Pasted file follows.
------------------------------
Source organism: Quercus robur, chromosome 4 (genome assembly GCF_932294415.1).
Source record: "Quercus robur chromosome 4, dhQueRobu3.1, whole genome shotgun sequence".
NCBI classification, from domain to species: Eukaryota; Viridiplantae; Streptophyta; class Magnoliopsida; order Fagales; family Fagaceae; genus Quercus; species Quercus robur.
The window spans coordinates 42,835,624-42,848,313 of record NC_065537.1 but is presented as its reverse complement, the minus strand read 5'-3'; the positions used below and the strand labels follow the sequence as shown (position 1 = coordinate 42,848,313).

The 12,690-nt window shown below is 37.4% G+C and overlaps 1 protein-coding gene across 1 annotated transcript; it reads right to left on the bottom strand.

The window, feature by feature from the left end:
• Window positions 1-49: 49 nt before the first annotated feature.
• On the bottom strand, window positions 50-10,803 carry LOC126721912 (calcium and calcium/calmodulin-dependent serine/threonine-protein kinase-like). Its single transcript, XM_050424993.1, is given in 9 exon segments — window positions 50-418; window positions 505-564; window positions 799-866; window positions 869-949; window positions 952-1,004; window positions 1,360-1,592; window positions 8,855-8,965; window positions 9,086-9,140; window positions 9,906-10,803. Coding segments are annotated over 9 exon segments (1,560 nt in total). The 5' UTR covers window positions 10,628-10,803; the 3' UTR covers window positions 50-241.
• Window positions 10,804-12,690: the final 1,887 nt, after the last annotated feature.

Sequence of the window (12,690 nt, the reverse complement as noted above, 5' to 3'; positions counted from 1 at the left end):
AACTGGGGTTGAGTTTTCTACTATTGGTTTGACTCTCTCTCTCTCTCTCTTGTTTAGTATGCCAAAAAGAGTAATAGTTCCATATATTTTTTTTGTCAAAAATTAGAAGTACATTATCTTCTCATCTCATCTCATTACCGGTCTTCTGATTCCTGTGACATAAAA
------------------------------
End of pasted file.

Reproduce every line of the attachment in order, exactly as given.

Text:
Source organism: Quercus robur, chromosome 4 (genome assembly GCF_932294415.1).
Source record: "Quercus robur chromosome 4, dhQueRobu3.1, whole genome shotgun sequence".
NCBI classification, from domain to species: Eukaryota; Viridiplantae; Streptophyta; class Magnoliopsida; order Fagales; family Fagaceae; genus Quercus; species Quercus robur.
The window spans coordinates 42,835,624-42,848,313 of record NC_065537.1 but is presented as its reverse complement, the minus strand read 5'-3'; the positions used below and the strand labels follow the sequence as shown (position 1 = coordinate 42,848,313).

The 12,690-nt window shown below is 37.4% G+C and overlaps 1 protein-coding gene across 1 annotated transcript; it reads right to left on the bottom strand.

The window, feature by feature from the left end:
• Window positions 1-49: 49 nt before the first annotated feature.
• On the bottom strand, window positions 50-10,803 carry LOC126721912 (calcium and calcium/calmodulin-dependent serine/threonine-protein kinase-like). Its single transcript, XM_050424993.1, is given in 9 exon segments — window positions 50-418; window positions 505-564; window positions 799-866; window positions 869-949; window positions 952-1,004; window positions 1,360-1,592; window positions 8,855-8,965; window positions 9,086-9,140; window positions 9,906-10,803. Coding segments are annotated over 9 exon segments (1,560 nt in total). The 5' UTR covers window positions 10,628-10,803; the 3' UTR covers window positions 50-241.
• Window positions 10,804-12,690: the final 1,887 nt, after the last annotated feature.

Sequence of the window (12,690 nt, the reverse complement as noted above, 5' to 3'; positions counted from 1 at the left end):
AACTGGGGTTGAGTTTTCTACTATTGGTTTGACTCTCTCTCTCTCTCTCTTGTTTAGTATGCCAAAAAGAGTAATAGTTCCATATATTTTTTTTGTCAAAAATTAGAAGTACATTATCTTCTCATCTCATCTCATTACCGGTCTTCTGATTCCTGTGACATAAAA